Exhibition Content This is the first simultaneous examination of three artists from one of America's most distinguished artistic, literary, and historic families. The interdisciplinary exhibit concentrates on the artworks retained by Ellen Day Hale, Lilian Westcott Hale, and Philip Hale from their careers at home and abroad during the late nineteenth and early twentieth centuries, complemented by artifacts and original personal correspondence. More than fifty paintings, drawings, and etchings now owned by the artists' descendants will be exhibited and may be supplemented by host collections. This multimedia exhibit imparts a broad understanding of the artists functioning within their own discrete worlds and as a part of their cultural period. The collection reflects wider trends in period art of both America and Europe, and project partners can enhance the gathered work with their collections from the same period. Overview This major traveling exhibition is composed of privately held artworks retained in the family of the respected Hale artists. The pieces have not been viewed by the public for a half century, and many of them may never have been exhibited. The three artists who worked closely and shared emotional lives, have never been viewed together despite their close personal connections. In addition to the many works retained by Ellen Day Hale (1855-1940), her brother, Philip Leslie Hale (1865-1931), and his wife, Lilian Westcott Hale (1880-1963), the exhibit includes artifacts from the artists' lives, many of which are featured in the artworks, along with manuscripts and correspondence emphasizing the thoughts and ideas of the artists and key themes of the exhibit. The Hale Family in American Art demonstrates the importance of the financial and emotional support provided by the artists' families as they struggled to achieve their artistic ambitions, as well as the mentorship that they proffer each other. The clear effects of gender constructs on the artists' development and their career paths is highlighted in correspondence and reflected in their art. The three Hales each pursued a thorough art education, and their separate experiences demonstrate both the increasing acceptance of women in the art world and the carefully maintained controls which provided the women continual challenges in their efforts to prove themselves as professionals despite their gender. This exhibit relies on both textual examples and artworks to assert the gender constructs of the period and the consequent effects on art education. Men were undeniably the power brokers of the nineteenth and twentieth century art world, but a surprising revelation emerges from the biographical examination of the artists; that is the fact that Philip Hale suffered perhaps the greatest artistically as a result of his position as a male during the years surrounding the turn of the century. Historically, gender worked against women as demonstrated by their general exclusion from twentieth century art texts. Nonetheless, both Ellen Day Hale and Lilian Westcott Hale received family support to pursue their careers. As a male, Philip Hale was expected to provide for his family in a respectable fashion, leading him to maintain various instructor positions, to write books and articles about the state of art, and to lecture widely about the history of art. He provided for his family through these various means, insisting that Lilian take time for her art, even though he struggled to find time for his own creative work. The three artists struggled to balance art and life, and it is an intriguing consideration that the male in the group faced the greatest obstacles in pursuing his own creative endeavors.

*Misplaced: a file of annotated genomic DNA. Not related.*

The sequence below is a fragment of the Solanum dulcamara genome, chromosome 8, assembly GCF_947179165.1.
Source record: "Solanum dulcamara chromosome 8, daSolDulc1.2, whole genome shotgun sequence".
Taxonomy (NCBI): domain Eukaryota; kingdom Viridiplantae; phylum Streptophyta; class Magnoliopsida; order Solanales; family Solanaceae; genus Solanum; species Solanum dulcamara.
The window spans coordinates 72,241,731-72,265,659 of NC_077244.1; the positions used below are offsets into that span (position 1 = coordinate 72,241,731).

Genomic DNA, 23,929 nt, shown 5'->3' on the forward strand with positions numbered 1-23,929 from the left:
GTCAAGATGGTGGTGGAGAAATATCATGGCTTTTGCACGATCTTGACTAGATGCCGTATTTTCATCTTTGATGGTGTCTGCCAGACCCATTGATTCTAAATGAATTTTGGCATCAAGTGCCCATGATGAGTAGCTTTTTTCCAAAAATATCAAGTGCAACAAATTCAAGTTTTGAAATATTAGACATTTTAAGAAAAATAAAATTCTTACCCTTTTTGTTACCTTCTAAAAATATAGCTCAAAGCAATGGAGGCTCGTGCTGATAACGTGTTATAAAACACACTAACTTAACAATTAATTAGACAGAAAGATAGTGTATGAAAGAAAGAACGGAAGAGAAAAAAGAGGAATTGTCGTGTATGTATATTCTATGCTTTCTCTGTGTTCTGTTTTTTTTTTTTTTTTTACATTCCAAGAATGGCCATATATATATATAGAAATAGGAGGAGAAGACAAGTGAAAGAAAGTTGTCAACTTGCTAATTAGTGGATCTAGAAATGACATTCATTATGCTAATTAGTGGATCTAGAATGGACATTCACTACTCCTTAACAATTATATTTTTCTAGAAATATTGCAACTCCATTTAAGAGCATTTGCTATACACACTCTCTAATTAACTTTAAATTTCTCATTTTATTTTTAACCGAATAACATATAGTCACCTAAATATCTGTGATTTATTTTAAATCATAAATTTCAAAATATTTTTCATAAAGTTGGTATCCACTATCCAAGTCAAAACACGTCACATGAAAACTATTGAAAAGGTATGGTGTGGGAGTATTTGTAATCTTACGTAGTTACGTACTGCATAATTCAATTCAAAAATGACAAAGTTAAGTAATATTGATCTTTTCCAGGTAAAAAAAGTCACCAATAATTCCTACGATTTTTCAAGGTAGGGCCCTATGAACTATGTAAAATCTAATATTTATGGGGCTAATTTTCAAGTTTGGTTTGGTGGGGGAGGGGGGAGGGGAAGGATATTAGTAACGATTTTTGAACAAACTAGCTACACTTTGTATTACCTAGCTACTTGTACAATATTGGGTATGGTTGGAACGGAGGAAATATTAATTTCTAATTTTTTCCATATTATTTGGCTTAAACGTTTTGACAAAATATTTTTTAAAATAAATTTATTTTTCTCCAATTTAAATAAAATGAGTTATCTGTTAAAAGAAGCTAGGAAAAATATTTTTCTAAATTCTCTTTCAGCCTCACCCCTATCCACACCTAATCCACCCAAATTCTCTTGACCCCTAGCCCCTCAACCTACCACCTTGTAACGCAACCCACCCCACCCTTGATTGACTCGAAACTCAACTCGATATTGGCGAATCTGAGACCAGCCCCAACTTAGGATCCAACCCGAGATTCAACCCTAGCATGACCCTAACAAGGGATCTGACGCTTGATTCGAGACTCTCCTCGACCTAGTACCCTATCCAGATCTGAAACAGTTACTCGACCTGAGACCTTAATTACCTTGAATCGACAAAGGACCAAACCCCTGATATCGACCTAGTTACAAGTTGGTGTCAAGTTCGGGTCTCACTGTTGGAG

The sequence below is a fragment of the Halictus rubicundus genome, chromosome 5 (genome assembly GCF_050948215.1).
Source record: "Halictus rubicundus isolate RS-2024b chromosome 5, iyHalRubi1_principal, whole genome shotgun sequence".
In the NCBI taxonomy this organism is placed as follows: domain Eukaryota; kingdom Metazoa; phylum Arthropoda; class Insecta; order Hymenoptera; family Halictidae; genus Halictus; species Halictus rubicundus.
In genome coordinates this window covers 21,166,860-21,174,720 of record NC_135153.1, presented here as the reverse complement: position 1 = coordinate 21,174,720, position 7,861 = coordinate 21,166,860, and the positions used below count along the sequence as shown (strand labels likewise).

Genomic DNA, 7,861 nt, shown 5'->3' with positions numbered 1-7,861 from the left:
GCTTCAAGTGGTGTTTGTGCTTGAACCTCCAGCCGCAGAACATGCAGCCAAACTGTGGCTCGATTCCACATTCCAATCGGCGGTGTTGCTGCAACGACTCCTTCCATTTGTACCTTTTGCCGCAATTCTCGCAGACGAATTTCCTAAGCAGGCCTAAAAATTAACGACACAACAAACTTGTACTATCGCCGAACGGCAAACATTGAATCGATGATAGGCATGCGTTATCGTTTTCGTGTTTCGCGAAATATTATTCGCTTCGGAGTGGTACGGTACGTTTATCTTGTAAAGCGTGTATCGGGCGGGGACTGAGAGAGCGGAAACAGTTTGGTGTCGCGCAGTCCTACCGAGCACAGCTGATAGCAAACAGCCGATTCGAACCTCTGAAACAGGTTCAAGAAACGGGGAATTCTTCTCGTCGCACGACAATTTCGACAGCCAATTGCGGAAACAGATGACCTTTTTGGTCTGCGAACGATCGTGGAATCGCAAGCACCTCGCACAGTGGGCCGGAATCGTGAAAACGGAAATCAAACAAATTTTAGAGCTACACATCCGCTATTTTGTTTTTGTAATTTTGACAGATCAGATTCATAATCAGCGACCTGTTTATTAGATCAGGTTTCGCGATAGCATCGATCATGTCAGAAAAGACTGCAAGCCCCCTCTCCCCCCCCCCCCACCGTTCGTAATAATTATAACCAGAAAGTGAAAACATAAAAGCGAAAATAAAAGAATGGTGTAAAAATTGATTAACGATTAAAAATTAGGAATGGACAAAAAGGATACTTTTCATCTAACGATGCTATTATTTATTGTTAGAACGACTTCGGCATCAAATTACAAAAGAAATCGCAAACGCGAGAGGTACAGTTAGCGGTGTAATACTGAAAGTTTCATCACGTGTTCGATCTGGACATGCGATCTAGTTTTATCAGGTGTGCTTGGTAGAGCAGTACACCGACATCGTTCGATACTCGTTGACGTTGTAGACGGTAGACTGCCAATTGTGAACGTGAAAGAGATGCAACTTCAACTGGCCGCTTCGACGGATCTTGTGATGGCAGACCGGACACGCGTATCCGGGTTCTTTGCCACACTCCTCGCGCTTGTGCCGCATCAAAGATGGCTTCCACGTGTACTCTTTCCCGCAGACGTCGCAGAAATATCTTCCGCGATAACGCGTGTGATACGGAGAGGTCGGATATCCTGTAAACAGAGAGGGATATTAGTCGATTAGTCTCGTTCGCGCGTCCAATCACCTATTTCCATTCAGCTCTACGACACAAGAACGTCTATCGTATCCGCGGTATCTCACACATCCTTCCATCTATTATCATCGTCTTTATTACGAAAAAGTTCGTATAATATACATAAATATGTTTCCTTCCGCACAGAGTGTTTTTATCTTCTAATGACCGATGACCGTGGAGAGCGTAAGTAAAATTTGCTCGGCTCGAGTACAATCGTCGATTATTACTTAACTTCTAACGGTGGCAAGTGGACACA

The following excerpts indicate the revealing nature of their correspondence: On the subject of art education in Paris, Ellen Day Hale wrote in 1882: "It is of course a great disadvantage that we girls have the professor but once a week, while the men have rather better professors twice a week..."
And in 1887: "I should not advise a woman to join it or any other mixed [sex] class...We women are always, I think, charged higher prices than the men...Boulanger, who is very severe with the men, is said to be easier with the women, probably out of indifference."
Lilian Westcott Hale's mother wrote to her daughter: "I long to have your brush inspired that it may do those great things that you think it takes a long time of practice and experience for the hand to become responsive to the thought--but it's coming, Honey, and I hope I shall live to see your work recognized as great."
Philip Leslie Hale wrote to Lilian Westcott while courting her: "I want what is best for you. If you feel you want a year or two of foreign study--well--it's all right...It all rests with you dearest. Only don't worry about it. Whichever way you decide is all right. What you desire is right. Why try to decide at all just now? Just let things slide till it's borne in on you just what you want to do. My great and chiefest feeling is that I don't want you, in the years to come, to look back, and in your heart of hearts regret...I want you to feel that you've had a first rate show and haven't been interfered with--not to feel that 'it might have been.'"